OK, Food geek out!

A new way to think about Bought, Owned and Earned, just in time for Guy Fawke’s night,

A little bit of background here.

A couple of years ago a good friend of mine told me that whilst he was very happy in the relationship he was in, he was worried that there had never been the explosive passionate start to a relationship that he always assumed would announce the arrival of his one true love, in his words he “never felt the fireworks”. Now I knew that he was on to a great thing with the girl he was with and explained (drawing on my meagre relationship experience) that some relationships are like fireworks and some relationships are more like the bonfire that come after the fireworks. The flashes bang, bright lights and explosions are great to get things started, but you hang around to keep warm and cosy next to the roaring fire. Personally in the long run I’d rather have the bonfire on it’s own than a huge commercial fireworks display that is spectacular, exciting and thrilling, but that ultimately fizzles out and leaves you cold.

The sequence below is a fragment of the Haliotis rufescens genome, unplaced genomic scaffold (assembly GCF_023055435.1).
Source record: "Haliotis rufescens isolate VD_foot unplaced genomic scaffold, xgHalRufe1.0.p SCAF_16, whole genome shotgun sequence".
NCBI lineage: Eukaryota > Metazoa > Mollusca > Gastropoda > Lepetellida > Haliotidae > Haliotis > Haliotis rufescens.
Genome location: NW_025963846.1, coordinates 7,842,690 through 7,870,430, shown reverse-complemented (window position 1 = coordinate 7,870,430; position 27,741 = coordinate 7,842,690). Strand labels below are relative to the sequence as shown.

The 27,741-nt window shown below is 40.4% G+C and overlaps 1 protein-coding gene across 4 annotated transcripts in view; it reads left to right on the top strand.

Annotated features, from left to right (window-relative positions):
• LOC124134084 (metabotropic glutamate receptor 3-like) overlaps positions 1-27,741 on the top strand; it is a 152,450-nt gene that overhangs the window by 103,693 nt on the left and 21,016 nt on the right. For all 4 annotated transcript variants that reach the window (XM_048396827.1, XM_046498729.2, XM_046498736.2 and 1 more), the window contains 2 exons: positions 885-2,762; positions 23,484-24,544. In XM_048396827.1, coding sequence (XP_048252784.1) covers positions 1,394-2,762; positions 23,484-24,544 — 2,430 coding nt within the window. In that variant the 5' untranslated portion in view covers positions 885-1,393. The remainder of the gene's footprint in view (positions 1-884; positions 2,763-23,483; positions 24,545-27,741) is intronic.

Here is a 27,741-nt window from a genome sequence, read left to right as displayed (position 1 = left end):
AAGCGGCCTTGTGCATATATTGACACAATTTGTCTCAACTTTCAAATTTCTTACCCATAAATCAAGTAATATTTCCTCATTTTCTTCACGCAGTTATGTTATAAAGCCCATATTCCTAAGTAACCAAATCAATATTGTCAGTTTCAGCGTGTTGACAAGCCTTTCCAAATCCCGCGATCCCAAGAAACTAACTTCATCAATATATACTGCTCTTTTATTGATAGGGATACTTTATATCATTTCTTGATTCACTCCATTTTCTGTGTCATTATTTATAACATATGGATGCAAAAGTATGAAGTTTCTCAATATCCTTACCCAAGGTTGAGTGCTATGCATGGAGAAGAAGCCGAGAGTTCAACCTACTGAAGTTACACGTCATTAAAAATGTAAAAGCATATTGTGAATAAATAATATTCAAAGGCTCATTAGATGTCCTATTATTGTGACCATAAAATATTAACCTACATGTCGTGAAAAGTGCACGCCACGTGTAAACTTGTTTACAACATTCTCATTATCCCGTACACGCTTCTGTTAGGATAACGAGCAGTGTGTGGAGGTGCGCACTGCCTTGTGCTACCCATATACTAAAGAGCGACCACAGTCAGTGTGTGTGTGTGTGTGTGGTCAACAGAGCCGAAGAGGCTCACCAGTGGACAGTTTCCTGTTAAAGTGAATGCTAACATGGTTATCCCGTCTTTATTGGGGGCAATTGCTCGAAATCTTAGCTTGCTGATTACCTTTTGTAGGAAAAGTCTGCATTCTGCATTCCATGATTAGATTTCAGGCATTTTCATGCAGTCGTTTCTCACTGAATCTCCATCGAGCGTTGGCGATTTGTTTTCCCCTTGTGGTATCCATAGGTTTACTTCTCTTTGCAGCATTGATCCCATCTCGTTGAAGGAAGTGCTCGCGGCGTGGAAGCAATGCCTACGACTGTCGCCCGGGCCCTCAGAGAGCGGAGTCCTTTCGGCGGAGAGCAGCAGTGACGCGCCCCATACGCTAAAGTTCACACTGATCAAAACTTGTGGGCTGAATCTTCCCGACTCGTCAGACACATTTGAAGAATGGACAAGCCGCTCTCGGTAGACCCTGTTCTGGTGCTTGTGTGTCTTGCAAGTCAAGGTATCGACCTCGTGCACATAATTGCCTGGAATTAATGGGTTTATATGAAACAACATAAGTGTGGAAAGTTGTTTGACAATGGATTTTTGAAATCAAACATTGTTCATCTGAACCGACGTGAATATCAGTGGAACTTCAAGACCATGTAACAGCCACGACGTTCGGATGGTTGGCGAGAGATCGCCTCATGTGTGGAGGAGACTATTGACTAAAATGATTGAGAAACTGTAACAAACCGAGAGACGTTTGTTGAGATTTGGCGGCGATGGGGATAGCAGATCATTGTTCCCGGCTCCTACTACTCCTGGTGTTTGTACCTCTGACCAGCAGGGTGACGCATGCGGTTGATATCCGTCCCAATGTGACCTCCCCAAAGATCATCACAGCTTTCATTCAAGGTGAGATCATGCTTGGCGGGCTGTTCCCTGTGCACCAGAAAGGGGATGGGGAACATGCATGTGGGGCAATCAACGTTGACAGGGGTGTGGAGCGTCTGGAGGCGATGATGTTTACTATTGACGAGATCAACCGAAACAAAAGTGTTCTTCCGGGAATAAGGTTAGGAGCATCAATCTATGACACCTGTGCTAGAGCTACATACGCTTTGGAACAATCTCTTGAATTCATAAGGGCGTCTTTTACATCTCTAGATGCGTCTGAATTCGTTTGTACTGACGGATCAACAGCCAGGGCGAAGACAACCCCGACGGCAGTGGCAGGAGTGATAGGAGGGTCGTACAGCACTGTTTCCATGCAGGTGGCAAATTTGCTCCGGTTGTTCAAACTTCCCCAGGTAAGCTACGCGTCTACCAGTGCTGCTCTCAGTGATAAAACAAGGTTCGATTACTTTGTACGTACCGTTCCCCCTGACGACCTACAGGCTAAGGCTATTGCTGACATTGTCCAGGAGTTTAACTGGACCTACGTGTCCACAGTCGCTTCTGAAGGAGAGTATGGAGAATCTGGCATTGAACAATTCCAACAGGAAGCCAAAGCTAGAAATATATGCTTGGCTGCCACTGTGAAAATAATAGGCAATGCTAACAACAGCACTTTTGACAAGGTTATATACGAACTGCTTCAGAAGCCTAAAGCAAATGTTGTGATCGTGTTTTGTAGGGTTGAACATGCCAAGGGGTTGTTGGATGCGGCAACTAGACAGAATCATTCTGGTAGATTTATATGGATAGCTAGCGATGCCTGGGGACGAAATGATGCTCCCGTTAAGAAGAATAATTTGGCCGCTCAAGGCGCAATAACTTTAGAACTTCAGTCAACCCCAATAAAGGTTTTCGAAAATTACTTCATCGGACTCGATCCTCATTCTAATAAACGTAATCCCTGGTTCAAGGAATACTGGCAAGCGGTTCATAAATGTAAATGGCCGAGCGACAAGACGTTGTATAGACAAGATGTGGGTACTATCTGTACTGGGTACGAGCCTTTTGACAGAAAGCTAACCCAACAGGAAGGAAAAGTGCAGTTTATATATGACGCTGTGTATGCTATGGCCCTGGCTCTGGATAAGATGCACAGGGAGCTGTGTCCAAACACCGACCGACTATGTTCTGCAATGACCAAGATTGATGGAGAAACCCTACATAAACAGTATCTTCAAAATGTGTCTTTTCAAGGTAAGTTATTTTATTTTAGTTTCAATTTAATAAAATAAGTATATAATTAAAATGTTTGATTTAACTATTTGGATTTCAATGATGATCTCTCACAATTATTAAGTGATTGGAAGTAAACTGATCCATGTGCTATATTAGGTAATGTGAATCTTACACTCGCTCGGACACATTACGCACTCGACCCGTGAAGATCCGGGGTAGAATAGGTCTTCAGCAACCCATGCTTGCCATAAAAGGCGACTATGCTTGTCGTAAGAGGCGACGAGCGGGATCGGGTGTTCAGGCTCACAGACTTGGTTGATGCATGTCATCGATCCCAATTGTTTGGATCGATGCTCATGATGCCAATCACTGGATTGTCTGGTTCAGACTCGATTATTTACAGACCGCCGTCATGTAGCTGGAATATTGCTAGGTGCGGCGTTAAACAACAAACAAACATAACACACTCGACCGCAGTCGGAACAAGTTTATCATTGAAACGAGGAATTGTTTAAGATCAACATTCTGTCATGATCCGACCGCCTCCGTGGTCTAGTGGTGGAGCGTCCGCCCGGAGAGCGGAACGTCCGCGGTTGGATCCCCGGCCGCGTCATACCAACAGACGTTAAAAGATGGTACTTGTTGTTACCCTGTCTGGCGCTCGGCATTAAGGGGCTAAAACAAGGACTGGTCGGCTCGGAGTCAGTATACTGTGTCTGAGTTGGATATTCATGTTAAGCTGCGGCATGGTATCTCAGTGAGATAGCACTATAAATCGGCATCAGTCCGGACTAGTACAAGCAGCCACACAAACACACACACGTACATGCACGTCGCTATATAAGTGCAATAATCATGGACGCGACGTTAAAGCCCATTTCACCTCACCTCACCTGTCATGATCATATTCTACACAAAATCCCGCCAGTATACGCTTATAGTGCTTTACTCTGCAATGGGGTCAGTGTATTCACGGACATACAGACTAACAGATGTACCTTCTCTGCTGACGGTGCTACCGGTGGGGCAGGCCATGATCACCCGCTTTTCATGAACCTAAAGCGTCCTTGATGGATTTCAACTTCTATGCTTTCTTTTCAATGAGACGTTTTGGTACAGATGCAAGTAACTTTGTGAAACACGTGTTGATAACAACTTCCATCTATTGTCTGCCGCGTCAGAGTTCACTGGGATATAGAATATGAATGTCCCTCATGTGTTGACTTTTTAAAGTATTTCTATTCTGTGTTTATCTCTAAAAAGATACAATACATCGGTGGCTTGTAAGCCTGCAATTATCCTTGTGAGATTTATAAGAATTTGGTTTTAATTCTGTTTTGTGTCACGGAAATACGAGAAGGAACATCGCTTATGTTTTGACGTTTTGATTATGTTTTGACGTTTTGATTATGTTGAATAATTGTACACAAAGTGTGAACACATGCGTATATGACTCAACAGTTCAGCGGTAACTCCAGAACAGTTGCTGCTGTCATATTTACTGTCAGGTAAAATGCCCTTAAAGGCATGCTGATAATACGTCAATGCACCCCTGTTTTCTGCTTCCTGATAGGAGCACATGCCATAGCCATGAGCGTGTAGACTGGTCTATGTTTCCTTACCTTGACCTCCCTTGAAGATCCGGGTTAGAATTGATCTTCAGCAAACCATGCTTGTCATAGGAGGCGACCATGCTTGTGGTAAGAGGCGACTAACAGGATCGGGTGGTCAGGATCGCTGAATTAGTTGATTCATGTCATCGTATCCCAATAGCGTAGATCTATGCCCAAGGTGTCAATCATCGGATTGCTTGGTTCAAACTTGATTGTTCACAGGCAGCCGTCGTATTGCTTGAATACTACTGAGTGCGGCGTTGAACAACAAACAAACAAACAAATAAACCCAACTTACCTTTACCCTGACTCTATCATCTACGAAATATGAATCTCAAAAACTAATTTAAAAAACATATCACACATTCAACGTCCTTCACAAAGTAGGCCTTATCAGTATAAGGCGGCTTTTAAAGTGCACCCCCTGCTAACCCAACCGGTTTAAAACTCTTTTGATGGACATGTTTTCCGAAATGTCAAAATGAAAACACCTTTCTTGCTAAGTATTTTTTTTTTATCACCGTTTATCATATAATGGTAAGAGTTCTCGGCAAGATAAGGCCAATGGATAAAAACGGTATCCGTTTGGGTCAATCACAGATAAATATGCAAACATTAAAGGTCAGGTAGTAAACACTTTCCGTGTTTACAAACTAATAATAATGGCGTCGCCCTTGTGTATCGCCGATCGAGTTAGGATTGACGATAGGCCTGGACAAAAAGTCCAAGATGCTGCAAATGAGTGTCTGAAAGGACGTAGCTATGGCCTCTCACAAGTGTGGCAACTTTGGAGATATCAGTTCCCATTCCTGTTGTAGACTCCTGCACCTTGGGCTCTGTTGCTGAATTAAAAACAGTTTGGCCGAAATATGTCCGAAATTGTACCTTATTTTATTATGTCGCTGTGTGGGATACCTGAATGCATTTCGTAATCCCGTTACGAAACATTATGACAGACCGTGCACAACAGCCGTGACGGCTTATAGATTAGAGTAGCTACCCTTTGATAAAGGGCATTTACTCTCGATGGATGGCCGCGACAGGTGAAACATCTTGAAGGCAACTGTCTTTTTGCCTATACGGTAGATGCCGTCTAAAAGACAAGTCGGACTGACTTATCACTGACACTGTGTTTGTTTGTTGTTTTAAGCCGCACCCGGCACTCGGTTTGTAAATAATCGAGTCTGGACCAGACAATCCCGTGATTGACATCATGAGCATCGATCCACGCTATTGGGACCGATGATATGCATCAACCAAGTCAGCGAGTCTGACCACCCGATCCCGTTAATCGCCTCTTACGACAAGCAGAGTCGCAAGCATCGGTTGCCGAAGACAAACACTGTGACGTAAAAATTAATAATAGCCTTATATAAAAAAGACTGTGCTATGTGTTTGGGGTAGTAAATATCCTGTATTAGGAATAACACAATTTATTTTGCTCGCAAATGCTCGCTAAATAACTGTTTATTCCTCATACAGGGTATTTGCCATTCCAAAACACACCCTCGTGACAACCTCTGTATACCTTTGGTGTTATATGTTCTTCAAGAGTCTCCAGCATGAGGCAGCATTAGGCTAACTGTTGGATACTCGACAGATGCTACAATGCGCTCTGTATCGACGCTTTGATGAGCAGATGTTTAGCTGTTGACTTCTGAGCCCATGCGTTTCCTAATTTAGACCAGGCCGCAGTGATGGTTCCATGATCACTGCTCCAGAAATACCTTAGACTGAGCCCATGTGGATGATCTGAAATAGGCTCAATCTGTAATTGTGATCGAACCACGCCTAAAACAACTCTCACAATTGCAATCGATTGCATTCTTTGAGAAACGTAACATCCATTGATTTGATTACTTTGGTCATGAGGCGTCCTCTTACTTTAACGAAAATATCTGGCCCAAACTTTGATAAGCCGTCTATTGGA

Now I’m sure you’re saying “umm Dan, I thought you wrote about geeky media and technology and stuff – what’s with the love guru angle?” but the fact is there is a point.

The same friend told me yesterday that he went to a presentation recently in which the speaker likened good communications planning to the same analogy. I wasn’t there so this is third hand information, but the idea went along the lines that when a brand does big above the line advertising it is like a big fireworks display that draws you in, but the stuff that keeps you interested, the more direct interaction with the brand and the product – that’s the substance – the bonfire if you will.